Following recent HIQA reports, in today’s blog I will discuss medical negligence in the context of MRSA. Medical Negligence is essentially an act or omission by a health care professional which is below the accepted standard of care and which results in injury or death to a patient.
Medical negligence can happen because of a number of reasons including:
1. Diagnosis – misdiagnosis or delayed diagnosis
2. Treatment – i.e. errors in the medical treatment such as incorrect medication, surgical errors, exposure
to infection (MRSA etc)
3. Disclosure – i.e. failure to inform the patient of the risks of the treatment of procedure
Treatment – Exposure to Infection
MRSA (Methicillin Resistant Staphylococcus Aureus)
MRSA is a bacteria that normally lives on the skin and is generally harmless on the skin. It is different to normal Staphylococcus Aureus because it is resistant to a wide range of antibiotic drugs and so if it leads to an infection, it is very hard to fight. When a person has a wound, the bacteria can pass from the outside of the body where they normally live to the inside where they cause a potentially dangerous infection.
Staphylococcus Aureus is not a particularly dangerous bacteria – it is to be found on about one third of the population’s skin. It only becomes dangerous if it invades a wound such as a surgical or injury wound and/or when the patient is weakened through illness. Such victims are more likely to be found in hospitals.
Infections are a relatively normal part of hospital care. It is not possible to treat patients in a completely sterile environment. Nevertheless, Irish hospitals have a very high incidence of serious hospital acquired infections and this has been attributed to poor infection control and hygiene such as poor hand-washing practice.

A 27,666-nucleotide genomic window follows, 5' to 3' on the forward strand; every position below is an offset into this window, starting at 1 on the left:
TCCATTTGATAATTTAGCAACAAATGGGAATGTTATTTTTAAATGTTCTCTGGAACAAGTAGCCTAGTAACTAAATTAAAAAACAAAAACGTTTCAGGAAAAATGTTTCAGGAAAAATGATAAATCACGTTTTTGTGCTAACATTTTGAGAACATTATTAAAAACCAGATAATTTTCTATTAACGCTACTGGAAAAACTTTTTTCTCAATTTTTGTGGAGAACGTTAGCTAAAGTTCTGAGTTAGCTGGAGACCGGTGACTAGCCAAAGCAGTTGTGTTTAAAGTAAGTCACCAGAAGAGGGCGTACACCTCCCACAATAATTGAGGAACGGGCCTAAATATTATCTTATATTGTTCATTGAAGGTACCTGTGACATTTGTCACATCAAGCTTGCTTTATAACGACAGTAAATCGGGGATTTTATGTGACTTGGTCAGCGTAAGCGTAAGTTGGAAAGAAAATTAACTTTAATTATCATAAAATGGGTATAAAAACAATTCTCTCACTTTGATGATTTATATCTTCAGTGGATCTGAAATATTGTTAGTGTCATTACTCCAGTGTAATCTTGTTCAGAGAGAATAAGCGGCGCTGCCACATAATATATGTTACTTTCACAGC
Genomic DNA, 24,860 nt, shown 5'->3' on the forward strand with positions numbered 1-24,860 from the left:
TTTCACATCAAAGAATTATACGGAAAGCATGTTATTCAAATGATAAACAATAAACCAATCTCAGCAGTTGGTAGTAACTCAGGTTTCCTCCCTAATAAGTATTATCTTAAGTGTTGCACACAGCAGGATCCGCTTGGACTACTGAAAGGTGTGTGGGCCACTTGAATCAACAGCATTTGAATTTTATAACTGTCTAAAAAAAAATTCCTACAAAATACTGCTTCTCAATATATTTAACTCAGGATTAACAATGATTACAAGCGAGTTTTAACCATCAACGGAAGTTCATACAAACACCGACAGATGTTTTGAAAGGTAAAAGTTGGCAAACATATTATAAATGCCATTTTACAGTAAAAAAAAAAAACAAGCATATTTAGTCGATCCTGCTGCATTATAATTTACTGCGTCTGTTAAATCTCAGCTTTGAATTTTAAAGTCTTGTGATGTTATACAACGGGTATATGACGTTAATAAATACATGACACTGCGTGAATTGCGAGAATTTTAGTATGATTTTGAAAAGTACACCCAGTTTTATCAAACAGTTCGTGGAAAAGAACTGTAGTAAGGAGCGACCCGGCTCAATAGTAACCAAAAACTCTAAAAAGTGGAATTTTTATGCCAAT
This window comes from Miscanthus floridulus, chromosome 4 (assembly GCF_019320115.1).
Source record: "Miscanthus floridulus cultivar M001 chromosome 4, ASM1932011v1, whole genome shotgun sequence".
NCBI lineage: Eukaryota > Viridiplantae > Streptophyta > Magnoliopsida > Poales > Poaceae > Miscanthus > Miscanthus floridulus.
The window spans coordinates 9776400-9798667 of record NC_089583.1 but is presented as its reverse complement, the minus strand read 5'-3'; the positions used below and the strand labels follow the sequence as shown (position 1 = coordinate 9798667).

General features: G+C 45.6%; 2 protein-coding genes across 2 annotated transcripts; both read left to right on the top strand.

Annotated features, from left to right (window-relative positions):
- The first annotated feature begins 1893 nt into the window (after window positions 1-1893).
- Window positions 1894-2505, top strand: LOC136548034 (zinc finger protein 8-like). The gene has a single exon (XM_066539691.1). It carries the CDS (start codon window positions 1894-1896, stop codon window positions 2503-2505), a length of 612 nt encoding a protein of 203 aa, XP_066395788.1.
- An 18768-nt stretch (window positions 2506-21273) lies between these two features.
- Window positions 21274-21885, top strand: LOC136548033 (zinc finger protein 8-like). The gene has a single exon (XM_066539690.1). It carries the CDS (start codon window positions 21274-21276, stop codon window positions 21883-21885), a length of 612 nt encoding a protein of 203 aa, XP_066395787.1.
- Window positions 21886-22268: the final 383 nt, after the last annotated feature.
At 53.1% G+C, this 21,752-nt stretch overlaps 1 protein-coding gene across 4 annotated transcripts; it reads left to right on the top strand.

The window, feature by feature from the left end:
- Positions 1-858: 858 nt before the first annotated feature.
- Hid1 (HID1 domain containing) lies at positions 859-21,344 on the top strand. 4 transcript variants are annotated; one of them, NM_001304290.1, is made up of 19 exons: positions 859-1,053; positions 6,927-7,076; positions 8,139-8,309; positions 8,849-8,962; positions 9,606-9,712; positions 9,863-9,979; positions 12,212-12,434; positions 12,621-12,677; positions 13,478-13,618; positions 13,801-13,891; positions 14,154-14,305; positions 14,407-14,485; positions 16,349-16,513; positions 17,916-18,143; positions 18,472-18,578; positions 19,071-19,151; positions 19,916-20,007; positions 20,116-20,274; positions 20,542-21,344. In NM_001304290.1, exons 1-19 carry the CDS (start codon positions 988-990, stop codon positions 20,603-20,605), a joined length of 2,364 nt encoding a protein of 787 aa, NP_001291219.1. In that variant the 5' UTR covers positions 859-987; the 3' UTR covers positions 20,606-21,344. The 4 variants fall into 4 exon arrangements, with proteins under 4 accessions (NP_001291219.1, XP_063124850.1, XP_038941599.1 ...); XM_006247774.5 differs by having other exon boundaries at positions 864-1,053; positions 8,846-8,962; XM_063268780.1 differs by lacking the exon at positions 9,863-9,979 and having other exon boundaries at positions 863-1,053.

Legal issues that apply to hospital acquired MRSA infections
When representing a client who has MRSA we must first establish the following:
- Is it a hospital acquired infection?
- Was the patient swabbed for infections on admission?
- Are there proper infection control procedures in place at the hospital?
- Was the patient treated properly – correct use of anti-biotics?
- Breach of statutory duties.
Proving Medical Negligence
There are four main steps in proving medical negligence:
- Duty of Care – a legal duty is owed whenever a health care provider or hospital undertakes to treat a patient;
- Breach of Duty of Care – it must be shown that the health care provider in question failed to follow the relevant standard of care;
- Injury – the breach of duty must have caused injury and;
- Damage – Regardless of whether or not the health care provider was negligent, there is no basis for a claim in negligence without damage, be it monetary, physical or emotional.
Legal Steps to establish a possible case or “cause of action”
Medical negligence claims, in a similar way to personal injury claims, are made up of a series of hurdles. If you do not clear the first hurdle you cannot move on to the next. To establish a case in medical negligence we need to take these steps:
- Take up copies of all medical records and check them. In some cases we may even send them to a medical records expert for analysis;
- Write to the doctor, health care professional or institution we believe is responsible for the injuries caused;
- Medical experts specialising in the particular area of medicine involved will then be asked to consider whether or not the treatment received was negligent or sub-standard and if so the extent of the damage it caused.
- If we consider that we have enough evidence to prove a case of medical negligence, then we advise starting court proceedings immediately.
- Clinical negligence cases can be settled by negotiation without the need to proceed to a full trial but they are rarely resolved without starting court action.
Making a claim for Medical Negligence
If you, or a family member, have suffered injury due to the actions or inactions of a medical professional you may be entitled to compensation. You will be able to discuss the facts of your situation, in detail, with a member of our medical negligence team. As experts in the area of medical negligence litigation, we will assess your complaint and assist you in reaching a decision on whether to make the claim or at the very least investigating it further.